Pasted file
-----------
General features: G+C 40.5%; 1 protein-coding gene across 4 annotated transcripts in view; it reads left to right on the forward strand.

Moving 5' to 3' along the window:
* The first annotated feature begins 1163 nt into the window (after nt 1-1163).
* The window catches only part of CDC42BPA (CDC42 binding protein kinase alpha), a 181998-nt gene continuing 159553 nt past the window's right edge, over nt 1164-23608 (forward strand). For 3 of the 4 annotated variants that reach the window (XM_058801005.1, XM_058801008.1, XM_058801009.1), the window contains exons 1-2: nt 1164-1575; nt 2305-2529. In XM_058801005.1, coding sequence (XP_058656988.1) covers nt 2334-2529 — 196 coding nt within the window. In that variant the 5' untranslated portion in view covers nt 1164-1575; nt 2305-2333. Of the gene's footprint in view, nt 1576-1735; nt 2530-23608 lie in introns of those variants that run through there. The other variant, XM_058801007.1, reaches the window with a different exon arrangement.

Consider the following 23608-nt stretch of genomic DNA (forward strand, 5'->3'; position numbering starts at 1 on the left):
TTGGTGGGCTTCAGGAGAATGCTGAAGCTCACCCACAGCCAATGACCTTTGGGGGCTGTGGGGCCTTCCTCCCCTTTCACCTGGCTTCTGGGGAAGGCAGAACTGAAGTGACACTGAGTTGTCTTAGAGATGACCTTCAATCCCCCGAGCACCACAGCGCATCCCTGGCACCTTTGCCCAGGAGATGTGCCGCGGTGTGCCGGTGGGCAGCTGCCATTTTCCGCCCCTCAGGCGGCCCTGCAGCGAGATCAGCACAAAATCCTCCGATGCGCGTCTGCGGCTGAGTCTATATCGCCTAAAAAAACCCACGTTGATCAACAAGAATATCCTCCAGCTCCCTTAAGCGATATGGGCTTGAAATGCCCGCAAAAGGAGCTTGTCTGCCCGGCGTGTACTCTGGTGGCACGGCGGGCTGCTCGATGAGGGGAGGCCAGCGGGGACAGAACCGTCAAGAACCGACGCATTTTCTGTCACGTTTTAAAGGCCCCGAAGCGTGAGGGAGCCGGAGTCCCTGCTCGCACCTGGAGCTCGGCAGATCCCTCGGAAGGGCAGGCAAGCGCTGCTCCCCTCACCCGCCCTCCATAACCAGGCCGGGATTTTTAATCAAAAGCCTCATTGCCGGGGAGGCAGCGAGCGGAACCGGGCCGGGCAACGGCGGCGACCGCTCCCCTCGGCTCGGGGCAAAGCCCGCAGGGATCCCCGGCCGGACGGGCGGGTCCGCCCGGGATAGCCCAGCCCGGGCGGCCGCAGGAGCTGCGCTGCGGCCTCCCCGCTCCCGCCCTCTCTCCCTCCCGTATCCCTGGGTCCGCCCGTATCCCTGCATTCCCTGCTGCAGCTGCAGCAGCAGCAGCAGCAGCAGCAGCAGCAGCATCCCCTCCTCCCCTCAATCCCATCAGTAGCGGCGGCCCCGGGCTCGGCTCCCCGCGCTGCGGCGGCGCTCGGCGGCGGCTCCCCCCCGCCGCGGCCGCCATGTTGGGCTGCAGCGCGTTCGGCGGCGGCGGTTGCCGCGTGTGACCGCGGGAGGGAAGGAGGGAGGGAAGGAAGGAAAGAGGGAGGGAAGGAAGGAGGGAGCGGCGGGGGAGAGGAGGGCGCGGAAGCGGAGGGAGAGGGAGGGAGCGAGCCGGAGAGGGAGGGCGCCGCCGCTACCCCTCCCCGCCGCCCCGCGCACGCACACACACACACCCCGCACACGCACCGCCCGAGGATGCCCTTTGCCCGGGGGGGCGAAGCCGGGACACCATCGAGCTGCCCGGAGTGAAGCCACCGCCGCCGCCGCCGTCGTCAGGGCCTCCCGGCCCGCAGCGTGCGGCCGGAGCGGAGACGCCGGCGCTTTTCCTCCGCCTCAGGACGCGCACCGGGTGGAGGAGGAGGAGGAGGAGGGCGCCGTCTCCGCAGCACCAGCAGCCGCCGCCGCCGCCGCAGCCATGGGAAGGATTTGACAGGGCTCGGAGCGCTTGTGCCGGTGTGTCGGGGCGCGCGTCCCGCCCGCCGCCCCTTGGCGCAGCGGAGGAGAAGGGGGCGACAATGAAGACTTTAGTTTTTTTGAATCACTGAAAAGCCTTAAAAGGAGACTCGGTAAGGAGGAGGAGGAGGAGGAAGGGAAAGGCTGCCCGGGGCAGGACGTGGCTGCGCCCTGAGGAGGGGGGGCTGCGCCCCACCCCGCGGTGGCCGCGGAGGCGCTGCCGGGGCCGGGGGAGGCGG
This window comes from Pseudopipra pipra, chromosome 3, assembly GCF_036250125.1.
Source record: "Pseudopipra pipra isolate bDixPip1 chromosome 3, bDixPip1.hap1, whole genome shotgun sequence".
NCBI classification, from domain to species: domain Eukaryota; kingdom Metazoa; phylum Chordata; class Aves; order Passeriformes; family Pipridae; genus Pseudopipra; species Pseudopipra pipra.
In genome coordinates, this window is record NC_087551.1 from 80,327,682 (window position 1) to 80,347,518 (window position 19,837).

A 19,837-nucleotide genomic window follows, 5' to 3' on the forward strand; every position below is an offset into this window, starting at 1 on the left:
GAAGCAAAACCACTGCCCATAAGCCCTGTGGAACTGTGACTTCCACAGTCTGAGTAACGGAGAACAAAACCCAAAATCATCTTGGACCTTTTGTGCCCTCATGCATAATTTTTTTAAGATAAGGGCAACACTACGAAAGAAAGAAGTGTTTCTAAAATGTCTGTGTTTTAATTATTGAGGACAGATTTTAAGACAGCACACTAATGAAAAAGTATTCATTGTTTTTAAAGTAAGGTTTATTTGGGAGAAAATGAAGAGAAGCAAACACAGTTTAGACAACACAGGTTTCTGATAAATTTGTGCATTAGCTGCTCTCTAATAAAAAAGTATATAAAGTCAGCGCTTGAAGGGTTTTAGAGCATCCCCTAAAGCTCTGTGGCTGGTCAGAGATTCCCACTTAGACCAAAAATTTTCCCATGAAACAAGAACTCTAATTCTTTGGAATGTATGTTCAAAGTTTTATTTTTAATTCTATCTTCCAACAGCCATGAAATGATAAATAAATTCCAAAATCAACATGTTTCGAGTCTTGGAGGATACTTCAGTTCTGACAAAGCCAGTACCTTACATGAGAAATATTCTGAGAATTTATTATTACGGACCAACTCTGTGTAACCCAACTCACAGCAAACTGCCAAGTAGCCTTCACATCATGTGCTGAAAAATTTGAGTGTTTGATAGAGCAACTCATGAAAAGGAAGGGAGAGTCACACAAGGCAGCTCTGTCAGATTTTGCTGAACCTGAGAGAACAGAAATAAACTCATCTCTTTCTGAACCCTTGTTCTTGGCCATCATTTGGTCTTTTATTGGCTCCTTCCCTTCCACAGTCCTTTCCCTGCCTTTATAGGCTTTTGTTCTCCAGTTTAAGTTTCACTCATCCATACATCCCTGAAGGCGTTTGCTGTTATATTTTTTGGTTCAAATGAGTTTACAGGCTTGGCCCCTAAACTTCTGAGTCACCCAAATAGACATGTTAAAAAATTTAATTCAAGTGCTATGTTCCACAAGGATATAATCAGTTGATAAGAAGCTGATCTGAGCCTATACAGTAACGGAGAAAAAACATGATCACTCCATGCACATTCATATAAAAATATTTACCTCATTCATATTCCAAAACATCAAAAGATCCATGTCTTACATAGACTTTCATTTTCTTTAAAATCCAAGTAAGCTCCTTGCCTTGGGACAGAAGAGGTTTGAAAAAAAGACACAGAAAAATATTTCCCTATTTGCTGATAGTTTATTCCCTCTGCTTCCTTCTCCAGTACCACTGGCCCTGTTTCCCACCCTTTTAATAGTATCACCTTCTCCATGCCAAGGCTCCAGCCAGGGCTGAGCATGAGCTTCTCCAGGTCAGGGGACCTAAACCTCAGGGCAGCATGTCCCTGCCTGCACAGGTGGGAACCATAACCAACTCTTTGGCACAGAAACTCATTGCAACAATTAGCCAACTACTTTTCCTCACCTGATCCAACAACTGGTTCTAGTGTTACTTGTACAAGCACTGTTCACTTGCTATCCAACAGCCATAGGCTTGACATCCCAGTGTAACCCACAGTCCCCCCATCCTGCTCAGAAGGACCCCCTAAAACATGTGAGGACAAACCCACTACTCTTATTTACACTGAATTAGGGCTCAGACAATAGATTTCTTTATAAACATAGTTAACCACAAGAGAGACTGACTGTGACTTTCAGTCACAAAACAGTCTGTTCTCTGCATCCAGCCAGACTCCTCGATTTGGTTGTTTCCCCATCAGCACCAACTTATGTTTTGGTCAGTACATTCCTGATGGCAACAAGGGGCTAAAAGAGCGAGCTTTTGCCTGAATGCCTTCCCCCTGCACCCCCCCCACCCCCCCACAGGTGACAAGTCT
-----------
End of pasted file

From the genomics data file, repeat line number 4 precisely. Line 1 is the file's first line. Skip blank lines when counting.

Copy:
* The window catches only part of CDC42BPA (CDC42 binding protein kinase alpha), a 181998-nt gene continuing 159553 nt past the window's right edge, over nt 1164-23608 (forward strand). For 3 of the 4 annotated variants that reach the window (XM_058801005.1, XM_058801008.1, XM_058801009.1), the window contains exons 1-2: nt 1164-1575; nt 2305-2529. In XM_058801005.1, coding sequence (XP_058656988.1) covers nt 2334-2529 — 196 coding nt within the window. In that variant the 5' untranslated portion in view covers nt 1164-1575; nt 2305-2333. Of the gene's footprint in view, nt 1576-1735; nt 2530-23608 lie in introns of those variants that run through there. The other variant, XM_058801007.1, reaches the window with a different exon arrangement.